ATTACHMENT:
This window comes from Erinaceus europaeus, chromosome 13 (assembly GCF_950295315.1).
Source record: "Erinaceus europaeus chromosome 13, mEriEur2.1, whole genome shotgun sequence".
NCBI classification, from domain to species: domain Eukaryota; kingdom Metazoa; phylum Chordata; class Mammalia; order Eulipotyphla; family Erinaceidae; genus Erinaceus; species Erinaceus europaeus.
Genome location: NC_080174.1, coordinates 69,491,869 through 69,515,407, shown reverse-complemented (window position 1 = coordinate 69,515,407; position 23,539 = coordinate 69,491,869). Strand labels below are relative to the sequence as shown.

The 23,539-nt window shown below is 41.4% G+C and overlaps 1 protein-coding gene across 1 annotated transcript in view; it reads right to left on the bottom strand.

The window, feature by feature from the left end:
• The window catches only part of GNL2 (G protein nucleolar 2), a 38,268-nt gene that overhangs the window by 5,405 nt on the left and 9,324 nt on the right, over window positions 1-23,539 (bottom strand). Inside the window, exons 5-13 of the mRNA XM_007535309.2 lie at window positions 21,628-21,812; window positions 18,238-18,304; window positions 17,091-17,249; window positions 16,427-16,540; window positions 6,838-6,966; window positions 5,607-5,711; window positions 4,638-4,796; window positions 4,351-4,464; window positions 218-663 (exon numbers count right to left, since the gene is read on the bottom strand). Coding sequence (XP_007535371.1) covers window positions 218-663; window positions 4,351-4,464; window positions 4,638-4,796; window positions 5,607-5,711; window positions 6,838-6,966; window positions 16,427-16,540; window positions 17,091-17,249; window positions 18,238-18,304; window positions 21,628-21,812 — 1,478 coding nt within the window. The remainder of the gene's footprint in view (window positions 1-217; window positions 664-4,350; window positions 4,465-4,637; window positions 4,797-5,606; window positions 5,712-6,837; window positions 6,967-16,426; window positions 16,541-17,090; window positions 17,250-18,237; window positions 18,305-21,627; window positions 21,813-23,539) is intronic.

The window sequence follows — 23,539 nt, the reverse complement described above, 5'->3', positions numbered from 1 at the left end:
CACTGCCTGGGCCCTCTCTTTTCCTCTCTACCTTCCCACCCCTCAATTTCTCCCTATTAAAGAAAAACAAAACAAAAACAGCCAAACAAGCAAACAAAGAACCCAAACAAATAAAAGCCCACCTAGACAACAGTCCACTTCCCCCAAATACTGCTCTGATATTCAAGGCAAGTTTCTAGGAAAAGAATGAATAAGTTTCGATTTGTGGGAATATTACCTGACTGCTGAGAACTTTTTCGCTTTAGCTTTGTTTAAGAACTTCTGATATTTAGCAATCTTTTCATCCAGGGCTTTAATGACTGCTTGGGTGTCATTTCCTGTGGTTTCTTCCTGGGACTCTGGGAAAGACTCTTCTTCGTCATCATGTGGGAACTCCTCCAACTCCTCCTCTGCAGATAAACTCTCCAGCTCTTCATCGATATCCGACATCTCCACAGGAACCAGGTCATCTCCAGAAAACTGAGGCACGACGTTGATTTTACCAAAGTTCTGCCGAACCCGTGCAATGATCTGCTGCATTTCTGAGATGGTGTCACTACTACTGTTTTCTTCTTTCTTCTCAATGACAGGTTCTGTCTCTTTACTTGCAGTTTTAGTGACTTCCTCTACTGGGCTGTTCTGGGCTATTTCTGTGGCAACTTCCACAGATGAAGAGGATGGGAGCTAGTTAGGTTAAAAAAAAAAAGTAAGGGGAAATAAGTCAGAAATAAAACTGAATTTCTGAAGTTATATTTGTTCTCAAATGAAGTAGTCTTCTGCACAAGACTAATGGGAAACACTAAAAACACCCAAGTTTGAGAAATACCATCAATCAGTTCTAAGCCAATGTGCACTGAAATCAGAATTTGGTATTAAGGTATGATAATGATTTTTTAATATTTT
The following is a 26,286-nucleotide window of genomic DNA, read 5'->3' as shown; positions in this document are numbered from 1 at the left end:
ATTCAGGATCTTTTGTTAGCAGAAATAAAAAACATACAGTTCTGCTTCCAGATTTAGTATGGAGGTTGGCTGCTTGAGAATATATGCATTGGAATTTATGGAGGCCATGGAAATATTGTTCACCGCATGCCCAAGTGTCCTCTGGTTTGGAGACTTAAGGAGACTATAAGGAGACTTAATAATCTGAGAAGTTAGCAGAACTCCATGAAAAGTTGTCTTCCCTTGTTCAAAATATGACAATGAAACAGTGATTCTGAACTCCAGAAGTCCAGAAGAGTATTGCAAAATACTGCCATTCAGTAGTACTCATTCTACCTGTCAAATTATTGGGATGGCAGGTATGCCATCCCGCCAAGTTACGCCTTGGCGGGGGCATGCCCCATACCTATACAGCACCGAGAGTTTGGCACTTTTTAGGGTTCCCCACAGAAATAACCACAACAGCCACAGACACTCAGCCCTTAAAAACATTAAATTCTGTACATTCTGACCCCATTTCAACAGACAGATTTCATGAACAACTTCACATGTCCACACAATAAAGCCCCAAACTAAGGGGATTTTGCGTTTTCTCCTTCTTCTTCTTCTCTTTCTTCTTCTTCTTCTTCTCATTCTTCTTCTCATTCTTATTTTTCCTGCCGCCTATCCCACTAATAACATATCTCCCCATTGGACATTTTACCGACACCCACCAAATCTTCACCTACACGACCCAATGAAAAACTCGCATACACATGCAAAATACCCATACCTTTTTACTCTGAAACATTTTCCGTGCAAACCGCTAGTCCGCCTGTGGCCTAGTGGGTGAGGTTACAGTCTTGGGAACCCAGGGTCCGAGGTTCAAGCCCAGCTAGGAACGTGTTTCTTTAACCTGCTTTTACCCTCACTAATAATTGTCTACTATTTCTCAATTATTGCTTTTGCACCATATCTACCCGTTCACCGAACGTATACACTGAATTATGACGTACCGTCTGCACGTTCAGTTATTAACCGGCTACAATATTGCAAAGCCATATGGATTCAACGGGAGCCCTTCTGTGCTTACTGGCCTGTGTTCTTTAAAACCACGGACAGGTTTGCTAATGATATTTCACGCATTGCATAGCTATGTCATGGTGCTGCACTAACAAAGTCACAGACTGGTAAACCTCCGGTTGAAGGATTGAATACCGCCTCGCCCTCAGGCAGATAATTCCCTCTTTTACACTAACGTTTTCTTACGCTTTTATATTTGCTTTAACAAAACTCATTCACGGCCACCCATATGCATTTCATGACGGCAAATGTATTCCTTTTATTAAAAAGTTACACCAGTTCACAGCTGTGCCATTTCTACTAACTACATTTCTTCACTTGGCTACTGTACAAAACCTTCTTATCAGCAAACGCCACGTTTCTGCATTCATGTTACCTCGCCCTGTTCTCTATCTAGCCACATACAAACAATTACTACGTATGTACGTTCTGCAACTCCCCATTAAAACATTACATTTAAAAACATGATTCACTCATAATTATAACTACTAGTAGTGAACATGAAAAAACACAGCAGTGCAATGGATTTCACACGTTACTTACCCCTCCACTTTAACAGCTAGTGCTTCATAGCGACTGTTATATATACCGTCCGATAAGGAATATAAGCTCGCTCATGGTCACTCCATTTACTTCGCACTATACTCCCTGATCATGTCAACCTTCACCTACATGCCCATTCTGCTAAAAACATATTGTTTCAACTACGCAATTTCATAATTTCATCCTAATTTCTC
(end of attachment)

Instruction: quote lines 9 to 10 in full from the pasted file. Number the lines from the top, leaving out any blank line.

CACTGCCTGGGCCCTCTCTTTTCCTCTCTACCTTCCCACCCCTCAATTTCTCCCTATTAAAGAAAAACAAAACAAAAACAGCCAAACAAGCAAACAAAGAACCCAAACAAATAAAAGCCCACCTAGACAACAGTCCACTTCCCCCAAATACTGCTCTGATATTCAAGGCAAGTTTCTAGGAAAAGAATGAATAAGTTTCGATTTGTGGGAATATTACCTGACTGCTGAGAACTTTTTCGCTTTAGCTTTGTTTAAGAACTTCTGATATTTAGCAATCTTTTCATCCAGGGCTTTAATGACTGCTTGGGTGTCATTTCCTGTGGTTTCTTCCTGGGACTCTGGGAAAGACTCTTCTTCGTCATCATGTGGGAACTCCTCCAACTCCTCCTCTGCAGATAAACTCTCCAGCTCTTCATCGATATCCGACATCTCCACAGGAACCAGGTCATCTCCAGAAAACTGAGGCACGACGTTGATTTTACCAAAGTTCTGCCGAACCCGTGCAATGATCTGCTGCATTTCTGAGATGGTGTCACTACTACTGTTTTCTTCTTTCTTCTCAATGACAGGTTCTGTCTCTTTACTTGCAGTTTTAGTGACTTCCTCTACTGGGCTGTTCTGGGCTATTTCTGTGGCAACTTCCACAGATGAAGAGGATGGGAGCTAGTTAGGTTAAAAAAAAAAAGTAAGGGGAAATAAGTCAGAAATAAAACTGAATTTCTGAAGTTATATTTGTTCTCAAATGAAGTAGTCTTCTGCACAAGACTAATGGGAAACACTAAAAACACCCAAGTTTGAGAAATACCATCAATCAGTTCTAAGCCAATGTGCACTGAAATCAGAATTTGGTATTAAGGTATGATAATGATTTTTTAATATTTT
The following is a 26,286-nucleotide window of genomic DNA, read 5'->3' as shown; positions in this document are numbered from 1 at the left end: